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Orton Hollow State Forest

accessible trailprimitive trailfishinghuntingtrappingicon keyOrton Hollow State Forest locator map

Orton Hollow State Forest encompasses 507 acres. Rugged and rustic, this forest is a good place for activities such as hunting and trapping. There is only one short trail on the forest which allows motorized access for people with mobility impairments and a DEC issued permit.

Featured Activities

Camping

primititve campingGeneral information on primitive camping includes how-to and safety tips and links to rules & regulations.

At-large primitive camping is allowed. Campsites must be at least 150 feet away from the nearest road, trail, or body of water. Camping for more than three nights or in groups of ten or more requires a permit from a Forest Ranger.

Fishing

fishingGeneral information on fishing includes how-to and safety tips and links to seasons, rules & regulations.

Fishing Access information is available. Fishing Easement information is available.

River at Orton Hollow State Forest

Hunting & Trapping

hunting trapping General Information on hunting and general information on trapping includes how-to and safety tips with links to seasons, rules & regulations.

Game species such as weasels, deer, raccoon, rabbit, and turkey are plentiful, and hunting within these woods is a favorite for many locals.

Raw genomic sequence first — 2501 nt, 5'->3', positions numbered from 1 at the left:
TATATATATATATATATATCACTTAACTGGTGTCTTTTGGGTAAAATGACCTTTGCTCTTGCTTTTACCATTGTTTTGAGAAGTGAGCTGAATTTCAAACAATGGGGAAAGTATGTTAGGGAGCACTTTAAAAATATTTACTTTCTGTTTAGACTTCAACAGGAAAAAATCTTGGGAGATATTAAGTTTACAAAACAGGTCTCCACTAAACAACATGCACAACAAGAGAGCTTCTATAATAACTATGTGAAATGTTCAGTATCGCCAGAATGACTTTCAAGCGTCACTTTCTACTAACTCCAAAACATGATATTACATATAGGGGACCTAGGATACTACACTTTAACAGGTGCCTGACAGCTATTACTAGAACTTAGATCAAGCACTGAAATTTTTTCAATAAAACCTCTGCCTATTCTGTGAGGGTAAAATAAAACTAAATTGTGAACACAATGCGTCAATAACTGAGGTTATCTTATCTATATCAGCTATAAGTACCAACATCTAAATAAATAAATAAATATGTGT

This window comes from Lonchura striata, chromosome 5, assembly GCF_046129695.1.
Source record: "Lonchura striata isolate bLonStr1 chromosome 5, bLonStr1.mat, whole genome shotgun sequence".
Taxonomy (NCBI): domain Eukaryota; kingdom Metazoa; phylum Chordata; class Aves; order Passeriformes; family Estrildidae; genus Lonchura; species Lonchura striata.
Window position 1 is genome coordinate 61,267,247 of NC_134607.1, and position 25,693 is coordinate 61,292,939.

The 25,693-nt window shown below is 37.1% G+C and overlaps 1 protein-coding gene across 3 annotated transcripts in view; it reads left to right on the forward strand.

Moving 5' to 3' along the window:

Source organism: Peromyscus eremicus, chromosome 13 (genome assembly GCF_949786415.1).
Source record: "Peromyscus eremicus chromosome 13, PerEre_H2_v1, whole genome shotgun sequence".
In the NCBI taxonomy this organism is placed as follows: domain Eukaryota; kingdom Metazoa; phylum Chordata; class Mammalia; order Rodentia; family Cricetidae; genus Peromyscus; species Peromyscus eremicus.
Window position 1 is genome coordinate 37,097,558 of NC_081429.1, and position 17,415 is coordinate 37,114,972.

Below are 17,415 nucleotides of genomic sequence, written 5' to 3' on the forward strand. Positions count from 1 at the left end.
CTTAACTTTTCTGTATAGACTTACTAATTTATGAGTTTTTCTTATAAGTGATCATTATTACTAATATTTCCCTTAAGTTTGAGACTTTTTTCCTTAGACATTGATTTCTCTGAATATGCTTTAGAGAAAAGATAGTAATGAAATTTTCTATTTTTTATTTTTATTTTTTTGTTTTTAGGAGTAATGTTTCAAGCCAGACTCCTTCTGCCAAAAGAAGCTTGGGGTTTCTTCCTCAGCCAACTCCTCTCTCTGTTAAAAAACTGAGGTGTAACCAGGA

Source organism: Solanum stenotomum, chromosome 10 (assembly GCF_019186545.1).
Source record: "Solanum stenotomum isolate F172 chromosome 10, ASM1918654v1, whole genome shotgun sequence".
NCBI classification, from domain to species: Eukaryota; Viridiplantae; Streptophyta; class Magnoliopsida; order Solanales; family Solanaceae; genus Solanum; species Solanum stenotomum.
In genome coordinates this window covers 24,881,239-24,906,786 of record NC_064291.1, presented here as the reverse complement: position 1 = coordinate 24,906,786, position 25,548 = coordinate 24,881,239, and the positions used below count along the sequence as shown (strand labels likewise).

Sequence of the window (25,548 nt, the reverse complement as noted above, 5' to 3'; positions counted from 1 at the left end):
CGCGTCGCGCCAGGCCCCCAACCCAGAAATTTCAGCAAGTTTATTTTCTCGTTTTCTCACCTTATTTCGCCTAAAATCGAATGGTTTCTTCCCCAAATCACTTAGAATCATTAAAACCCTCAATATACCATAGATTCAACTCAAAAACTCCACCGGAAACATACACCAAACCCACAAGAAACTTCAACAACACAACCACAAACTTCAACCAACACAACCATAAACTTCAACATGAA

Wildlife

General information on animals includes links to information about birds, mammals, fish, reptiles, amphibians and insects that inhabit or migrate through the state.

Accessible Features

accessible trailGeneral information on accessible recreation includes links to other locations with accessible recreation opportunities and information on permits for motorized access.

A portion of the abandoned town road is designated for ATV use for individuals with mobility impairments and a DEC permit through the Motorized Access Program for People with Disabilities (MAPPWD). The trail is about ½ mile in length going southerly following the old roadway. Parking is provided at the log landing at the gate.

Directions

Orton Hollow State Forest may be accessed by taking NY Route 13 to County Route 17, off of which a fishing access site is located. Continue on County Route 17 until Finnerty Road and turn left, then turn again onto Finnerty Road Spur. There is also access directly off of NY 13 at the intersection with Miller Road. Parking from either road will be limited, but available from the shoulder.

Orton Hollow Road parking area (43.411069°N, 75.862024°W) Google Maps (leaves DEC website)

Rules, Regulations and Outdoor Safety

Practice Leave No Trace (leaves DEC website) principles when recreating on state land to enjoy the outdoors responsibly; minimize impact on the natural resources and avoid conflicts with other users.

All users of Orton Hollow State Forest must follow all State Land Use Regulations and should follow all Outdoor Safety Practices for the safety of the user and protection of the resource.

How We Manage Orton Hollow State Forest